Operating Room Steam Sterilization Protocol for Product Quality Assurance Testing

There are three basic steam sterilization cycles that are run in surgery: gravity flash sterilization of a single item, gravity flash sterilization of several instruments, and express sterilization. Five product families have been identified in the operating room. The testing followed the same parameters noted above; specifics to each family are noted.

Gravity Flash Sterilization of a Single Instrument: A single instrument placed in an open, unwrapped sterilization tray.

• Place a BI and CI in the tray as representative of the product family.

• Sterilize the tray at 270°F, 3 minutes exposure, 0 to 1 minute dry time.

Gravity Flash Sterilization of Multiple Instruments: Multiple instruments in an unwrapped, open sterilization tray.

• Bury a BI and a CI among the instruments in the tray.

• Sterilize the tray at 270°F, 10 minutes exposure, 0 to 1 minute dry time.

Express Sterilization of Peel Packed Items: Two single hand-held instruments placed into a peel pouch and then the pouch is sealed.

• Place a BI and a CI in the peel pouch with the instruments prior to sealing the pouch.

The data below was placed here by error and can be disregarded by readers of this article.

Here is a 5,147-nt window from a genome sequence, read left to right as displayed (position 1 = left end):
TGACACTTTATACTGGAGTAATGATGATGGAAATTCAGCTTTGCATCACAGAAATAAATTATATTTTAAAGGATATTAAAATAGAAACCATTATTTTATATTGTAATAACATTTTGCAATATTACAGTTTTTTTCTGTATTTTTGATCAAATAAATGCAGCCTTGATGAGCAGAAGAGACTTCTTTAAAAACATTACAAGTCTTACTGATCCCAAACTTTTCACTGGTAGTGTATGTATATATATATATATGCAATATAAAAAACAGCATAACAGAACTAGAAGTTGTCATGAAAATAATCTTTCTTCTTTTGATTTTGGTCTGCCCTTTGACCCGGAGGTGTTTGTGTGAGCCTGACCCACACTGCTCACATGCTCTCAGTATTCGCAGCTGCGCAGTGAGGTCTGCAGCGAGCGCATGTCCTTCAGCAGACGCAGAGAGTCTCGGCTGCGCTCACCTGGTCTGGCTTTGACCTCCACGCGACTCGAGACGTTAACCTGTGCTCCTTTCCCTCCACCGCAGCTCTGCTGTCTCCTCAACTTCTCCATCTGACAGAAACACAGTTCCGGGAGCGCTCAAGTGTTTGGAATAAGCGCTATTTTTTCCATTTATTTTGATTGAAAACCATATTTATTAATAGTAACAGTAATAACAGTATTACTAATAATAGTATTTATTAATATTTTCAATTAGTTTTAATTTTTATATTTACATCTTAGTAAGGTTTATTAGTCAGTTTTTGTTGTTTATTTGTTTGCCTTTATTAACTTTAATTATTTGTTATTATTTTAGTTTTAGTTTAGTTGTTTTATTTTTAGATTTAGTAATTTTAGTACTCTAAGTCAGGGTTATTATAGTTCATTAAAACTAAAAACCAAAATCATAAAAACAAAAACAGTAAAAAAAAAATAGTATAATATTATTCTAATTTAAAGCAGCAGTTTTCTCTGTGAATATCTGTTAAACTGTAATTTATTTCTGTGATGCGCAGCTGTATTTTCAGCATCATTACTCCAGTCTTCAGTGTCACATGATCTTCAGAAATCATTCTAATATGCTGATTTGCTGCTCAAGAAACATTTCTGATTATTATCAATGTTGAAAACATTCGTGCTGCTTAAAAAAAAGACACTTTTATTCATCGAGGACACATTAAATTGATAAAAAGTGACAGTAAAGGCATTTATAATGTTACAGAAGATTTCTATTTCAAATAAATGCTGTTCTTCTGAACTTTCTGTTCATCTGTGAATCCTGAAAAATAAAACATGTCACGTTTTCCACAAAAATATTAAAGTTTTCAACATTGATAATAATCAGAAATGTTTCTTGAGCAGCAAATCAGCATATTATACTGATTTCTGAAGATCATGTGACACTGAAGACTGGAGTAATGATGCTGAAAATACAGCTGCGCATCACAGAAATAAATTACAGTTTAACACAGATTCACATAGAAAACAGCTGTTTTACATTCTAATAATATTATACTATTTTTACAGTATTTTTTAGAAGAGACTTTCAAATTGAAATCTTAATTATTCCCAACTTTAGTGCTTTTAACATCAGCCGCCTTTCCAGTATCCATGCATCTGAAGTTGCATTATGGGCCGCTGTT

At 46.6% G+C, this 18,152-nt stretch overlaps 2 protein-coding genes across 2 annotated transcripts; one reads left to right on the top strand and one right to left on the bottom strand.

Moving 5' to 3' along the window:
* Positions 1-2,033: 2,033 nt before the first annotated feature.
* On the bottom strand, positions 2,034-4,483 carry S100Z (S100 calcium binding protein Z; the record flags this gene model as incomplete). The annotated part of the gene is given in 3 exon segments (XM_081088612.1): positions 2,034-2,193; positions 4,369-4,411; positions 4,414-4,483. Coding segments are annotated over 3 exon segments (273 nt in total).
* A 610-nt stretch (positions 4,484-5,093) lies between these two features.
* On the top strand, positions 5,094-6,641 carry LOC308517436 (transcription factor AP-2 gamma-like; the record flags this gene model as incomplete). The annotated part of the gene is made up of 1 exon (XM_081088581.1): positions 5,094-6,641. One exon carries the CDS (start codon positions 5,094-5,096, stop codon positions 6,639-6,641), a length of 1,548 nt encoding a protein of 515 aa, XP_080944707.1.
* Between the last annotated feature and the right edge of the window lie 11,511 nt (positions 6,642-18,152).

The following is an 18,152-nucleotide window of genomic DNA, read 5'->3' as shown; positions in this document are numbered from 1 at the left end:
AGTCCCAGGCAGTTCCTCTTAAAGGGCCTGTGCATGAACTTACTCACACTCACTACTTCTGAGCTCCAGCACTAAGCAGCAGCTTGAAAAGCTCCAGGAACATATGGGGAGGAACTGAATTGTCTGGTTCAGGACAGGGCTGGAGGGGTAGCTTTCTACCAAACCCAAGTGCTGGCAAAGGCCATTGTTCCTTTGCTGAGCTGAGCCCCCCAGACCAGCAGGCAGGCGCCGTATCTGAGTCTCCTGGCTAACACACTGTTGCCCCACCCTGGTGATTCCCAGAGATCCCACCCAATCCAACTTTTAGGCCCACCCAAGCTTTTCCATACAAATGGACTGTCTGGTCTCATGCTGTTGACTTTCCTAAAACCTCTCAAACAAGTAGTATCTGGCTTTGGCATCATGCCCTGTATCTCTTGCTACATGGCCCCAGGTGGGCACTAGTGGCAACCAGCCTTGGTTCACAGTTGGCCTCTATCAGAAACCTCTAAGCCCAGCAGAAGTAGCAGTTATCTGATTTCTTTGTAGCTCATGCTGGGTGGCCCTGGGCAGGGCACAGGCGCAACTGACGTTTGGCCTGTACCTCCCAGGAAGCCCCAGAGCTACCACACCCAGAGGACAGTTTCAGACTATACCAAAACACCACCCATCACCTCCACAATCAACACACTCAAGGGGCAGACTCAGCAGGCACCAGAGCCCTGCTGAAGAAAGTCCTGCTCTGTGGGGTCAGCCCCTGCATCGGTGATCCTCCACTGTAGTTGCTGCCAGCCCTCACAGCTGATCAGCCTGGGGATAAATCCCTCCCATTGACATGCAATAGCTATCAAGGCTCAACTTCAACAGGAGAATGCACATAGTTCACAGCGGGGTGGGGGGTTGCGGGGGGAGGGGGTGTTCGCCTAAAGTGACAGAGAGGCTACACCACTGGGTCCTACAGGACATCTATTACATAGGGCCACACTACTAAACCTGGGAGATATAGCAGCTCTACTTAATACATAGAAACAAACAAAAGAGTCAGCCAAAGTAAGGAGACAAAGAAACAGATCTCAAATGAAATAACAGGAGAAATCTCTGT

• Sterilize the peel pouch at 270°F, 4 minutes exposure, 3 minutes dry time.

Express Sterilization of Wrapped Instrument Tray with Lid: An eye instrument tray with the lid closed. This tray is wrapped with a single ply of light weight spun bonded poly-olefin wrapper.

• Place three BIs and three CIs in designated locations in the tray. The lid is closed and the tray is wrapped.

• Sterilize the tray at 270°F, 4 minutes exposure, 3 minutes dry time.

Express Sterilization of Complex Orthopedic Tray: A three-layer complex, plastic molded orthopedic tray without a lid. This tray is wrapped with light-weight single-ply spun bonded poly-olefin wrapper.

• Place nine BIs and nine CIs within the contents of the tray, three on each layer.

• Sterilize the tray at 270°F, 4 minutes exposure, 3 minutes dry time.

Results/Conclusions for OR Steam Sterilizers

The initial round of product quality assurance testing of the OR steam sterilizers was conducted in summer 2007 with a second round that fall. A series of three replicate cycles for each of the different types of cycles that are used for sterilization of actual products were run in each of the OR steam sterilizers. The following results were obtained for all of the steam sterilizers in the OR:

• All sterilization parameters on the three-minute flash sterilization cycle for a single unwrapped item were within acceptable limits.

• All test BI results for three-minute cycles were negative and all test CI results were positive.

• All sterilization parameters on the 10-minute flash sterilization cycle for an unwrapped instrument tray were within acceptable limits.

• All test BI results for the 10-minute cycles were negative and all test CI results were positive.

• All sterilization parameters on the express sterilization cycle for peel pouched instruments were within acceptable limits.